The owners of a structure in New Canaan’s Historic District where an affordable housing redevelopment is planned are calling for an appointed town body to schedule a hearing on an application or face legal action.
An attorney representing the owners of 51 Main St.—known locally as “the Red Cross building” for its former use—on Tuesday noted in a letter to the Historic District Commission that it has 65 days from the date of his client’s application for a “Certificate of Appropriateness” (Aug. 7) to issue a decision.
That would put the hearing date, at the latest, at Oct. 11, according to the letter from attorney Tim Hollister, a partner at Hartford-based Hinckley Allen who represents local developer Arnold Karp’s ownership limited liability company.
“We have had no response setting a date or an explanation about the delay,” Hollister said. “This letter, therefore, is to request the Commission to schedule the hearing for the early evening of either Wednesday, October 18 or Thursday, October 19. The applicant’s team members are available these two nights and these dates are far enough out to allow for proper notice. The applicant hereby prospectively grants an extension of time to these dates to convene the hearing. If we do not hear from the Commission by October 5, 2023 regarding a hearing date, we will need to seek a court order regarding scheduling the hearing and processing of the application.”
As of Sept. 28, municipal records showed that the Historic District Commission hasn’t met since January and has no meeting scheduled for October.
Karp in May 2022 applied to the Planning & Zoning Commission to redevelop the .38-acre parcel by moving the ca. 1889 structure closer to the road and putting in a multi-family residential structure with 20 apartments behind it. Six of those apartments would be rented at affordable rates, qualifying the project as an “8-30g” affordable housing development, under the state law by that statute number.
P&Z in March denied a resubmitted application for the project, saying in part that preserving the Historic District “outweighs the need for six (affordable housing units deed restricted for forty years and that “No reasonable changes can be made to this resubmission to remedy the destruction this development would impose” on the Historic District.
Yet the application to P&Z and that body’s denial—now under appeal in Hartford, as per the 8-30g process—is separate from the application that is required to go before the Historic District Commission.
Under the regulations that govern the Historic District, “No building or structure shall be erected or altered within the historic district until after an application for a ‘Certificate of Appropriateness’ as to exterior architectural features has been submitted to the Historic District Commission and approved by the Commission.”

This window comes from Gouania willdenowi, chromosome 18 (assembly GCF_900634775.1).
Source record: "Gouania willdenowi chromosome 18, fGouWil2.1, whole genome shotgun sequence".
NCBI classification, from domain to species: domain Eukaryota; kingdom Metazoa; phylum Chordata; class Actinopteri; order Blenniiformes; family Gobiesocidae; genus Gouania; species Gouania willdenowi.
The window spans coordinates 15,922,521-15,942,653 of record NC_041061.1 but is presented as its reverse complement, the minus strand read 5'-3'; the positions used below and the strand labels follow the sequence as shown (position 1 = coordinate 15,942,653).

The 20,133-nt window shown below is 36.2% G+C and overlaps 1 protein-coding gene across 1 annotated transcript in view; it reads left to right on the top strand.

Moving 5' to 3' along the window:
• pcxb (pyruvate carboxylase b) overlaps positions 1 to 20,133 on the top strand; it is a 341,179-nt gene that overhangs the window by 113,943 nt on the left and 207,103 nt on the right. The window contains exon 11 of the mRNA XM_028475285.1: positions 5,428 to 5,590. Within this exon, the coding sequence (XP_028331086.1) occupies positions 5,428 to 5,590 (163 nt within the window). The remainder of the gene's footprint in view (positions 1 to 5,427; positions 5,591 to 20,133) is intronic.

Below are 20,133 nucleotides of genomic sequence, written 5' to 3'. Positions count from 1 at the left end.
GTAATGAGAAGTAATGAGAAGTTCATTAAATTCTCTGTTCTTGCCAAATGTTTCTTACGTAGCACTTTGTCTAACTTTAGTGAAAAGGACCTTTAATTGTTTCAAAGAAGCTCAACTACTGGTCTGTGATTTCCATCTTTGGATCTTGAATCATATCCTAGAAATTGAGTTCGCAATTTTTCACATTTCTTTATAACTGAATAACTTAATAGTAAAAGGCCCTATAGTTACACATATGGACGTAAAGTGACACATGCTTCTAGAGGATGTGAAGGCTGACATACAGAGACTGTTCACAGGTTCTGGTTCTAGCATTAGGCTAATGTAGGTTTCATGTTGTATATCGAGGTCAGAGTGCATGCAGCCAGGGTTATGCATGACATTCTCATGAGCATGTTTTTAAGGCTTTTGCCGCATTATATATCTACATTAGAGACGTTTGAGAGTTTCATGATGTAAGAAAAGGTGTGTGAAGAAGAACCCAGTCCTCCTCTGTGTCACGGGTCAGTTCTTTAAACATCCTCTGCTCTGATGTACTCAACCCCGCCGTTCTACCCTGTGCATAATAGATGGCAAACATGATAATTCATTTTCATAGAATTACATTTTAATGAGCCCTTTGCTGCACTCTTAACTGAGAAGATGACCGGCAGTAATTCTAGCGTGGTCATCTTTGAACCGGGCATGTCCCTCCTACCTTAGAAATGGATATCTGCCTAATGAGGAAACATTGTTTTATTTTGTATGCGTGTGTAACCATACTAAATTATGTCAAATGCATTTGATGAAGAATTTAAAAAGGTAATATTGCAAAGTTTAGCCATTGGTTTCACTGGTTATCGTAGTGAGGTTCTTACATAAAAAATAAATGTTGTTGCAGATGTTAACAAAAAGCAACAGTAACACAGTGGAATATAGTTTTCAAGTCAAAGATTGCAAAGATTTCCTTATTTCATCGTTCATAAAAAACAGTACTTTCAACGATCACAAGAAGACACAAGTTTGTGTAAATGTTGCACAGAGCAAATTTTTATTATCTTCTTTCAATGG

That 103-page application, filed in August, lists 11 reasons to approve i, as follows:
- The existing structure will be preserved, which is the goal of the Historic District.
- Moving the existing structure closer to Main Street will not be inconsistent with other front yard setbacks in the historic district, and will make the front of the preserved/restored facade more visible from Main Street.
- New Canaan’s historic district is anything but fully preserved since the 1700s or 1800s. The district contains structures built in recent years; demolitions; changes of use; modifications, and additions.
- The boundaries of the historic district are arbitrary. For example, there is no reason why 51 Main Street is within the district but Vine Cottage, Town Hall and the properties south along Main Street are not.
- The proposed new residential addition is appropriate land use at 51 Main Street, both because the land is in the Residence B Zone; the adjacent 47 Main Street is multi-family residential; and New Canaan has an acute need for both affordable and market-rate rental apartments.
- The new residential structure will be located behind and screened by the preserved/restored structure; will be screened from view by Vine Cottage to the south, mature trees at 47 Main Street to the north; and mature trees at the rear of the property.
- The addition will be only 18 feet higher (mid-point to mid-point) than the preserved structure; lower than the cupola at Town Hall; and only 4 feet higher than Total Building Height allowed in the Residence B Zoning District.